But conversely, many ardent Zionists are themselves anti-Semites! Trump supporters shouted “Jews will not replace us” while simultaneously cheering on the granting to Israel of full unilateral rights to East Jerusalem and the Golan Heights. In India, the far-right supports Israel out of a simple hatred of Muslims, not concern for Jews (many Hindutva organisations and their disciples openly admire Hitler and hold the Mein Kampf up as a visionary document, not least their founding ideologue MS Golwalkar). Notable anti-Semites like Orbán of Hungary are staunchly pro-Zionist. Many white nationalist far-right groups attack synagogues and desecrate Jewish graves, use anti-Semitic slurs, and praise Hitler, all while supporting Israel to the hilt. Must we claim that their anti-Semitism and racism are somehow magically kosher just because they happen to be Zionists? “Anti-Zionism is, ipso facto, anti-Semitism” does not hold up here. AT ALL.

There are also a lot of Holocaust survivors like Hajo Meyer and Jewish intellectuals like Noam Chomsky and Norman Finkelstein and Ilan Pappé and Gideon Levy who happen to be committed anti-Zionists: are they anti-Semites, self-hating Jews, or a mixture of the two? In addition, Orthodox Jews who live in Israel are vehemently anti-Zionist for religious reasons – they think the State of Israel is a sinful creation because God should have created Zion and not Man. Are these extreme Jewish fanatics, who observe the Torah with fanatical intensity (including the espousal of some of the most misogynistic and homophobic elements of the Jewish faith, frowned upon in secular Jewish society) themselves anti-Semites?

There is also the problem on the right, of virulent racists using Zionism as a cover for their general hatred of Muslims. Many far-right commentators use Zionism as a cover for their apologia for colonial crimes and to portray brown people as terrorists-in-waiting. So, should we say ‘All Zionists are anti-Muslim bigots?’

At the end of the day, the only true path to peace is a one-state solution with equal rights for
Jews and Arabs, just like in post-apartheid South Africa or Northern Ireland under the Good Friday Agreement. No Jew born in Tel Aviv should ever have to fear being transported to Poland or New York; no Arab whose families have lived for several generations in the land we
now call Israel or Palestine should have to live their whole life in refugee camps or in exile or be subjected to second class citizenship their entire lives.

The great Israeli writer Amos Oz once described Israelis and Palestinians as traumatised children of the same abusive father: Europe. In Palestinians, the Israelis see reflections of European fascists: of Kristallnacht and the Holocaust. In Israelis, Palestinians see reflections of the most rapacious extremes of white European colonialism. Just as Israelis (and Jews around the world) have the right to honour the memory of the Holocaust and have a museum to the victims in Yad Vashem, Palestinian Arabs have the right to honor the memory of their families and relatives who perished and the 700,000 who were forcibly displaced during the Nakba. There should be a museum to them as well. The slogan ‘NEVER AGAIN’ must hold, for both Jews and Palestinian Arabs.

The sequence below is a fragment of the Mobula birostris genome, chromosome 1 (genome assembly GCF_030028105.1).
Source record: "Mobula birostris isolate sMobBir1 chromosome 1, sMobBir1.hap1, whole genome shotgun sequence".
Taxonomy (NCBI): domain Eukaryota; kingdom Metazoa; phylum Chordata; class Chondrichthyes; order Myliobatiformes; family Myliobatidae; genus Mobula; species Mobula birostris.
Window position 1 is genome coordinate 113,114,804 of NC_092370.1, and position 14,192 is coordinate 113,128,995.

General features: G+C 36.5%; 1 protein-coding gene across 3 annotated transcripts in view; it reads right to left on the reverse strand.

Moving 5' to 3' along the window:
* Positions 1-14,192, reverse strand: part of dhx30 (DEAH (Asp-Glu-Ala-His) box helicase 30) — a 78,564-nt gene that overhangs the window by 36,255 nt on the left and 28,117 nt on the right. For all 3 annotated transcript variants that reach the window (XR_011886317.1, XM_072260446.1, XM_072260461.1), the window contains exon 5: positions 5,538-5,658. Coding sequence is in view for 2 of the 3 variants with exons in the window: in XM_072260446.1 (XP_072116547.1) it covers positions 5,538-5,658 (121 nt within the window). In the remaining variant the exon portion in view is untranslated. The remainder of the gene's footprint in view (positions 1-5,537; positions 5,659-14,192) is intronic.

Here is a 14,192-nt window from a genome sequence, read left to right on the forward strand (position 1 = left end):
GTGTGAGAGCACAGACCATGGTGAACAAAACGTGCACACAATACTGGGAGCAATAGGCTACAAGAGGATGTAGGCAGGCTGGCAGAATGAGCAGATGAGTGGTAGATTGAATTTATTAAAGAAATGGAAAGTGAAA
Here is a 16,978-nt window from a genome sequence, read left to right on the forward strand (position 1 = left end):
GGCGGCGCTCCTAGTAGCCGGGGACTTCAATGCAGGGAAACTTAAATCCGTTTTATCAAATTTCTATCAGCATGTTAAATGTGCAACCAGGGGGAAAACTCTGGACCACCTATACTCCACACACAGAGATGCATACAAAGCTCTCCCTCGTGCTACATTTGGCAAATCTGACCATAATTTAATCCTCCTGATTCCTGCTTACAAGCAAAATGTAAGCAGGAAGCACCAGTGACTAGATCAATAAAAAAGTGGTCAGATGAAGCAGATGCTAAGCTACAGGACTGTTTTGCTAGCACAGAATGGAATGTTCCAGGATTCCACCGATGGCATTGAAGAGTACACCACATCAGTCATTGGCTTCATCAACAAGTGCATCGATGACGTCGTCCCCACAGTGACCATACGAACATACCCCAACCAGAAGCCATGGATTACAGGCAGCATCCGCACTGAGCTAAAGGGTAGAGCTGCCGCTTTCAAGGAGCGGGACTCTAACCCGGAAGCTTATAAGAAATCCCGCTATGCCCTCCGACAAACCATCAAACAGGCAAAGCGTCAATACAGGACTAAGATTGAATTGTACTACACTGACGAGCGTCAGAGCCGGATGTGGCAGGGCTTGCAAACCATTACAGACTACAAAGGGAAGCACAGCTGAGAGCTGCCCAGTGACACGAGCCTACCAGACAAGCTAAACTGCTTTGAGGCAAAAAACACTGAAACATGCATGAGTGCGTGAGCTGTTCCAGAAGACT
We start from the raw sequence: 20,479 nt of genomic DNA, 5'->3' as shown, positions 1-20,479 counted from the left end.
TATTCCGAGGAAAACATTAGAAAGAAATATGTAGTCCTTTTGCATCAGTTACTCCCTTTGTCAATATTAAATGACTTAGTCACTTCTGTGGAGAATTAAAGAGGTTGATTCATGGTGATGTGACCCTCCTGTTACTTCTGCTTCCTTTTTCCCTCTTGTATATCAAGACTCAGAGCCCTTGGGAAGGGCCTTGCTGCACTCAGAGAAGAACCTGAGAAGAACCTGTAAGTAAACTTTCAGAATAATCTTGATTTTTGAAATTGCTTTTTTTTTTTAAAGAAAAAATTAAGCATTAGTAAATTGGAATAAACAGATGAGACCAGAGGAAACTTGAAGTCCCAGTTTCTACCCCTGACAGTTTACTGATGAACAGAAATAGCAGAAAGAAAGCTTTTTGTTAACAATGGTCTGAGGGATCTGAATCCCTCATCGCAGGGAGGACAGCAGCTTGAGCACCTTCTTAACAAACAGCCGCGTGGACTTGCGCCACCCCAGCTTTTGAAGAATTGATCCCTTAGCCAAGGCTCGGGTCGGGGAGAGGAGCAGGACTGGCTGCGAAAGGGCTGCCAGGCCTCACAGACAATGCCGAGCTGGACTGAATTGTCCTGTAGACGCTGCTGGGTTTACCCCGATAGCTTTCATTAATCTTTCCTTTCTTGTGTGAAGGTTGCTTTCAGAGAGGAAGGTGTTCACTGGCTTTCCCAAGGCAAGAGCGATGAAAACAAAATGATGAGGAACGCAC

This might seem fanciful today. But as Seamus Heaney so eloquently put it, at the end of an equally bloody period of internecine warfare among Catholics and Protestants:

‘History says, don’t hope
On this side of the grave.
But then, once in a lifetime
The longed-for tidal wave
Of justice can rise up,
And hope and history rhyme.”

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Middle East

Playing games in NATO, Turkey eyes its role in a new world order

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NATO’s spat over Turkish opposition to Swedish and Finnish membership is about more than expanding the North Atlantic military alliance. It’s as much about Turkish President Recep Tayyip Erdogan’s immediate political goals as Turkey’s positioning itself in a new 21st-century world order.

On its surface, the spat is about Turkish efforts to hinder support for Kurdish ethnic, cultural, and national aspirations in Turkey, Syria, and Iraq and a crackdown on alleged supporters of a preacher who lives in exile in the United States. Turkey accuses the preacher, Fethullah Gulen, of instigating a failed military coup in 2016.

The spat may also be a play by NATO’s second-largest standing military to regain access to US arms sales, particularly upgrades for Turkey’s aging fleet of F-16 fighter jets as well as more advanced newer models of the F-16 and the top-of-the-line F-35.

Finally, playing the Kurdish card benefits Mr. Erdogan domestically, potentially at a time that the Turkish economy is in the doldrums with a 70 per cent inflation rate.

“Erdogan always benefits politically when he takes on the Kurdistan Workers Party (the PKK) and groups linked to it, like the YPG in Syria… In fact, attacking the PKK and the YPG is a two-for-one. Erdogan is seen to take on genuine terrorists and separatists, and at the same time, he gets to take a swipe at the United States, which taps into the vast reservoir of anti-Americanism in Turkey,” said Middle East scholar Steven A. Cook.

While important issues in and of themselves, they are also likely to influence where Turkey will rank as the world moves towards a bi-polar or multi-polar power structure.

The battle over perceived Scandinavian, and mainly, Swedish support for Kurdish aspirations involves the degree to which the United States and Europe will continue to kick the can down on the road of what constitutes yet another Middle Eastern powder keg.